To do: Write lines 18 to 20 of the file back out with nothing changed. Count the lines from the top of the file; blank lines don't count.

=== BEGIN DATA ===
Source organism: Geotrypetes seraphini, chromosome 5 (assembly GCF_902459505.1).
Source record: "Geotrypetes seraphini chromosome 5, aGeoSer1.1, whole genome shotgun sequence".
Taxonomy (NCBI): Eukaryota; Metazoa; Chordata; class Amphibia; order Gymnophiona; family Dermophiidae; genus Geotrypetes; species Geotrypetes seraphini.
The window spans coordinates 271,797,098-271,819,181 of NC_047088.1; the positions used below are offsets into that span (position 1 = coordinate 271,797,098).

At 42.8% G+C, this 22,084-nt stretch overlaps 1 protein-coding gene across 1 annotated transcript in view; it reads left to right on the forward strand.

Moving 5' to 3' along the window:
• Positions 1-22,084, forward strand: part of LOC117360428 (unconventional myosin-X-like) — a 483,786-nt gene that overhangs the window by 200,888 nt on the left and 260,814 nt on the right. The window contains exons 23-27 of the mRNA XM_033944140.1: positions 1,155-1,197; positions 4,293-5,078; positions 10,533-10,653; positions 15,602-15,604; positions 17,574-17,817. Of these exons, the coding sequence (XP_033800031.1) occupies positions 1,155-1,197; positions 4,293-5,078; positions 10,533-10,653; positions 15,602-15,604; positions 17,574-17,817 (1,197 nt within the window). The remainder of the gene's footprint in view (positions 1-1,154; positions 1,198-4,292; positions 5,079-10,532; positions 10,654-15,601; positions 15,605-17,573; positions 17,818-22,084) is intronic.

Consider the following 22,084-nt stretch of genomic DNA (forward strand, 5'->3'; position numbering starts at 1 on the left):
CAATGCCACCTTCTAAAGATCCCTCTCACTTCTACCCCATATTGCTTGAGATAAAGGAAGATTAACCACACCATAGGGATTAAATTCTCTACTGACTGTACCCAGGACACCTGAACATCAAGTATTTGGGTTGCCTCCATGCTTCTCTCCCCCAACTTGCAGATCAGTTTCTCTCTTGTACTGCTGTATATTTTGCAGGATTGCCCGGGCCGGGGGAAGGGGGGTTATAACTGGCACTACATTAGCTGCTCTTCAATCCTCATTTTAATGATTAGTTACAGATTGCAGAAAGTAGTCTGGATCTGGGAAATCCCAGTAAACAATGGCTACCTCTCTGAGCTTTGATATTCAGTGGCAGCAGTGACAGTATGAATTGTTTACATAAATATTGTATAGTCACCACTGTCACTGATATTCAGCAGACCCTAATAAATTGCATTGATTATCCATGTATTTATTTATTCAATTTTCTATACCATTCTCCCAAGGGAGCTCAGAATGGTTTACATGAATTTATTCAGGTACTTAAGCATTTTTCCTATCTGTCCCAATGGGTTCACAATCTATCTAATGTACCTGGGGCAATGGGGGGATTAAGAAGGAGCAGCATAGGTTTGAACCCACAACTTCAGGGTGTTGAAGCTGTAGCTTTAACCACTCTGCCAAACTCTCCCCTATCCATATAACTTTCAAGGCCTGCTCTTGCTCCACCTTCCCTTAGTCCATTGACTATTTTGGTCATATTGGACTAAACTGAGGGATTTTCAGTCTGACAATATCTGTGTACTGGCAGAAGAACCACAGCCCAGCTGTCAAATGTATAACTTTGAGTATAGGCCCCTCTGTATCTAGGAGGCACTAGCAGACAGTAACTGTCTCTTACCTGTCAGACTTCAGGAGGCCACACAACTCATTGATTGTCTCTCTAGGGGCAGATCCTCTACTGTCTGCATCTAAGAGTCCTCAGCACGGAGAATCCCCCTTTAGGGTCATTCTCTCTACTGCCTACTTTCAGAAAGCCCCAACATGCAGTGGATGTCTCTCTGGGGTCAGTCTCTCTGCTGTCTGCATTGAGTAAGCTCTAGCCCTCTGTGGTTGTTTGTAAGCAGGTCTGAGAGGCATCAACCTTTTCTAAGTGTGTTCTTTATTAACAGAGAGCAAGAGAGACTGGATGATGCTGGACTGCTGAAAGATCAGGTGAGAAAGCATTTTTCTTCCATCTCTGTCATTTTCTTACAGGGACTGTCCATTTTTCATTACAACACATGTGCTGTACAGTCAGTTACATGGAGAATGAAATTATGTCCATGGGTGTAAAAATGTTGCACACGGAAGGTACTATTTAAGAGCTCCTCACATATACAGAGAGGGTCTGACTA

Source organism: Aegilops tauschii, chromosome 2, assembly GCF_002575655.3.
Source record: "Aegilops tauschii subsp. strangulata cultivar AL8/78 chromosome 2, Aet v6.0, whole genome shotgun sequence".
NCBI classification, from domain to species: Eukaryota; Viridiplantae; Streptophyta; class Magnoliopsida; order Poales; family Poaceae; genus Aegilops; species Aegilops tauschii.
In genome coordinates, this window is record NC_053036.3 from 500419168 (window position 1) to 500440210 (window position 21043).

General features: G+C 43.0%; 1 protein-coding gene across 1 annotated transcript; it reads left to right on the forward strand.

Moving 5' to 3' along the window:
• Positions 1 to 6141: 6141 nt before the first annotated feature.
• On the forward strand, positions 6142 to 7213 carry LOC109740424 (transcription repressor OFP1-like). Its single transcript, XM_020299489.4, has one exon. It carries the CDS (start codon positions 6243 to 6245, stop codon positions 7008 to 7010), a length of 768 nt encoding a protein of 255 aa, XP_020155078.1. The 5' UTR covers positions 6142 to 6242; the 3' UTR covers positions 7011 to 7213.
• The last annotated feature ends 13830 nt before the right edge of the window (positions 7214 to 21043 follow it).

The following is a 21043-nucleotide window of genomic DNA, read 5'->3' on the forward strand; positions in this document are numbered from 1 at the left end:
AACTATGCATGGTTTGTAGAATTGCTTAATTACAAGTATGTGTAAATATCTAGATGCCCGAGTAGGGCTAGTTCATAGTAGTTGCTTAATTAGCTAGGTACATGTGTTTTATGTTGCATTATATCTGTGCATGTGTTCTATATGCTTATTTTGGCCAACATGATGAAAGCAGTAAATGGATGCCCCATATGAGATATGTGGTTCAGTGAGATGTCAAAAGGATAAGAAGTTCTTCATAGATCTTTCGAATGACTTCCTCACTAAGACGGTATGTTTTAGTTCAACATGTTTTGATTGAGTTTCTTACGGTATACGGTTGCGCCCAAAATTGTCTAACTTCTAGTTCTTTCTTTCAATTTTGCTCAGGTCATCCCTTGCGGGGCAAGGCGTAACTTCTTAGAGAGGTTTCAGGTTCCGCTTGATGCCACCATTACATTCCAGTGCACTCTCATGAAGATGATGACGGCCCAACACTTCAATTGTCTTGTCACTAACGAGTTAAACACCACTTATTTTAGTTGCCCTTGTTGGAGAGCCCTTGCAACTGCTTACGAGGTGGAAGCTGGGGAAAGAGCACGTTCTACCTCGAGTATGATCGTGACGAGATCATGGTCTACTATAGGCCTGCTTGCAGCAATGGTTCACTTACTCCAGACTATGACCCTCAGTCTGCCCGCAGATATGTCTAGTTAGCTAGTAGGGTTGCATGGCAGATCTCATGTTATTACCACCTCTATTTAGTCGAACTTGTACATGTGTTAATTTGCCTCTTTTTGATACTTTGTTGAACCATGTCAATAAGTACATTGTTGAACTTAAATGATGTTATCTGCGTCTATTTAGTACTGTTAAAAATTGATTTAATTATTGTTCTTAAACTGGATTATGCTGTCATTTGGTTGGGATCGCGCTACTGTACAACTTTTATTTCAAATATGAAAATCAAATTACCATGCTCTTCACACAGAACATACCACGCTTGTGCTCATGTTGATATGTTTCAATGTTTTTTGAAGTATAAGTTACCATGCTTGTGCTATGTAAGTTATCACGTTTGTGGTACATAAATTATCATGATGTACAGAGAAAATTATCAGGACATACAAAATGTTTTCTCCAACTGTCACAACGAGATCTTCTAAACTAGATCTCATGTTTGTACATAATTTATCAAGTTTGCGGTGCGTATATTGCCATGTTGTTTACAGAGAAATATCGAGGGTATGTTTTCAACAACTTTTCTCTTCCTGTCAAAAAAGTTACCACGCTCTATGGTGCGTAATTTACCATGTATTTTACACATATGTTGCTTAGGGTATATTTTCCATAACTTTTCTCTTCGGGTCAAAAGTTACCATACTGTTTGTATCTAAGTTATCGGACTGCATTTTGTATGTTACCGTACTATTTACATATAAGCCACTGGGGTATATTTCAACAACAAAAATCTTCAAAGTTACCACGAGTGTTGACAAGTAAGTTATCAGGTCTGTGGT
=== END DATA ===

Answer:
• The last annotated feature ends 13830 nt before the right edge of the window (positions 7214 to 21043 follow it).

The following is a 21043-nucleotide window of genomic DNA, read 5'->3' on the forward strand; positions in this document are numbered from 1 at the left end:
AACTATGCATGGTTTGTAGAATTGCTTAATTACAAGTATGTGTAAATATCTAGATGCCCGAGTAGGGCTAGTTCATAGTAGTTGCTTAATTAGCTAGGTACATGTGTTTTATGTTGCATTATATCTGTGCATGTGTTCTATATGCTTATTTTGGCCAACATGATGAAAGCAGTAAATGGATGCCCCATATGAGATATGTGGTTCAGTGAGATGTCAAAAGGATAAGAAGTTCTTCATAGATCTTTCGAATGACTTCCTCACTAAGACGGTATGTTTTAGTTCAACATGTTTTGATTGAGTTTCTTACGGTATACGGTTGCGCCCAAAATTGTCTAACTTCTAGTTCTTTCTTTCAATTTTGCTCAGGTCATCCCTTGCGGGGCAAGGCGTAACTTCTTAGAGAGGTTTCAGGTTCCGCTTGATGCCACCATTACATTCCAGTGCACTCTCATGAAGATGATGACGGCCCAACACTTCAATTGTCTTGTCACTAACGAGTTAAACACCACTTATTTTAGTTGCCCTTGTTGGAGAGCCCTTGCAACTGCTTACGAGGTGGAAGCTGGGGAAAGAGCACGTTCTACCTCGAGTATGATCGTGACGAGATCATGGTCTACTATAGGCCTGCTTGCAGCAATGGTTCACTTACTCCAGACTATGACCCTCAGTCTGCCCGCAGATATGTCTAGTTAGCTAGTAGGGTTGCATGGCAGATCTCATGTTATTACCACCTCTATTTAGTCGAACTTGTACATGTGTTAATTTGCCTCTTTTTGATACTTTGTTGAACCATGTCAATAAGTACATTGTTGAACTTAAATGATGTTATCTGCGTCTATTTAGTACTGTTAAAAATTGATTTAATTATTGTTCTTAAACTGGATTATGCTGTCATTTGGTTGGGATCGCGCTACTGTACAACTTTTATTTCAAATATGAAAATCAAATTACCATGCTCTTCACACAGAACATACCACGCTTGTGCTCATGTTGATATGTTTCAATGTTTTTTGAAGTATAAGTTACCATGCTTGTGCTATGTAAGTTATCACGTTTGTGGTACATAAATTATCATGATGTACAGAGAAAATTATCAGGACATACAAAATGTTTTCTCCAACTGTCACAACGAGATCTTCTAAACTAGATCTCATGTTTGTACATAATTTATCAAGTTTGCGGTGCGTATATTGCCATGTTGTTTACAGAGAAATATCGAGGGTATGTTTTCAACAACTTTTCTCTTCCTGTCAAAAAAGTTACCACGCTCTATGGTGCGTAATTTACCATGTATTTTACACATATGTTGCTTAGGGTATATTTTCCATAACTTTTCTCTTCGGGTCAAAAGTTACCATACTGTTTGTATCTAAGTTATCGGACTGCATTTTGTATGTTACCGTACTATTTACATATAAGCCACTGGGGTATATTTCAACAACAAAAATCTTCAAAGTTACCACGAGTGTTGACAAGTAAGTTATCAGGTCTGTGGT